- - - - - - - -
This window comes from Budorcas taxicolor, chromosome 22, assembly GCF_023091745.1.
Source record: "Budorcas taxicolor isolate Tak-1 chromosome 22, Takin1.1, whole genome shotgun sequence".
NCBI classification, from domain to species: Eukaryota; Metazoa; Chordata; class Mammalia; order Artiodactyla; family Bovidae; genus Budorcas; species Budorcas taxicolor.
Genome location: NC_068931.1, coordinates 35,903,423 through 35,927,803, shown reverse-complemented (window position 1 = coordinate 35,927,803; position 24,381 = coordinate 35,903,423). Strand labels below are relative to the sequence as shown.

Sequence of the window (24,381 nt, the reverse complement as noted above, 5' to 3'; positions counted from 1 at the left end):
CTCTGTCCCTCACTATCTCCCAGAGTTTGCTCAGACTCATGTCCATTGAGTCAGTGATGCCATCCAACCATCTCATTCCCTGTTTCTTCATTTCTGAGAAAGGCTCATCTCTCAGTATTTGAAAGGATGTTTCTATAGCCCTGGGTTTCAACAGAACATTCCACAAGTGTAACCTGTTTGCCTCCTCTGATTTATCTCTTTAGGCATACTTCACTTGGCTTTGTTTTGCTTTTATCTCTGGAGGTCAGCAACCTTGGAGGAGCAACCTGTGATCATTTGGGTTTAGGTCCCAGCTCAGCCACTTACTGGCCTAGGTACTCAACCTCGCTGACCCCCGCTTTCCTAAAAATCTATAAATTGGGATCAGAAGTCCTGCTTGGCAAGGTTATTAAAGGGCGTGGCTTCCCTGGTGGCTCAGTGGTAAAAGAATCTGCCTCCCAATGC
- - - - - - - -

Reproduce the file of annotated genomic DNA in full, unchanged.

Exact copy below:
This window comes from Budorcas taxicolor, chromosome 22, assembly GCF_023091745.1.
Source record: "Budorcas taxicolor isolate Tak-1 chromosome 22, Takin1.1, whole genome shotgun sequence".
NCBI classification, from domain to species: Eukaryota; Metazoa; Chordata; class Mammalia; order Artiodactyla; family Bovidae; genus Budorcas; species Budorcas taxicolor.
Genome location: NC_068931.1, coordinates 35,903,423 through 35,927,803, shown reverse-complemented (window position 1 = coordinate 35,927,803; position 24,381 = coordinate 35,903,423). Strand labels below are relative to the sequence as shown.

Sequence of the window (24,381 nt, the reverse complement as noted above, 5' to 3'; positions counted from 1 at the left end):
CTCTGTCCCTCACTATCTCCCAGAGTTTGCTCAGACTCATGTCCATTGAGTCAGTGATGCCATCCAACCATCTCATTCCCTGTTTCTTCATTTCTGAGAAAGGCTCATCTCTCAGTATTTGAAAGGATGTTTCTATAGCCCTGGGTTTCAACAGAACATTCCACAAGTGTAACCTGTTTGCCTCCTCTGATTTATCTCTTTAGGCATACTTCACTTGGCTTTGTTTTGCTTTTATCTCTGGAGGTCAGCAACCTTGGAGGAGCAACCTGTGATCATTTGGGTTTAGGTCCCAGCTCAGCCACTTACTGGCCTAGGTACTCAACCTCGCTGACCCCCGCTTTCCTAAAAATCTATAAATTGGGATCAGAAGTCCTGCTTGGCAAGGTTATTAAAGGGCGTGGCTTCCCTGGTGGCTCAGTGGTAAAAGAATCTGCCTCCCAATGC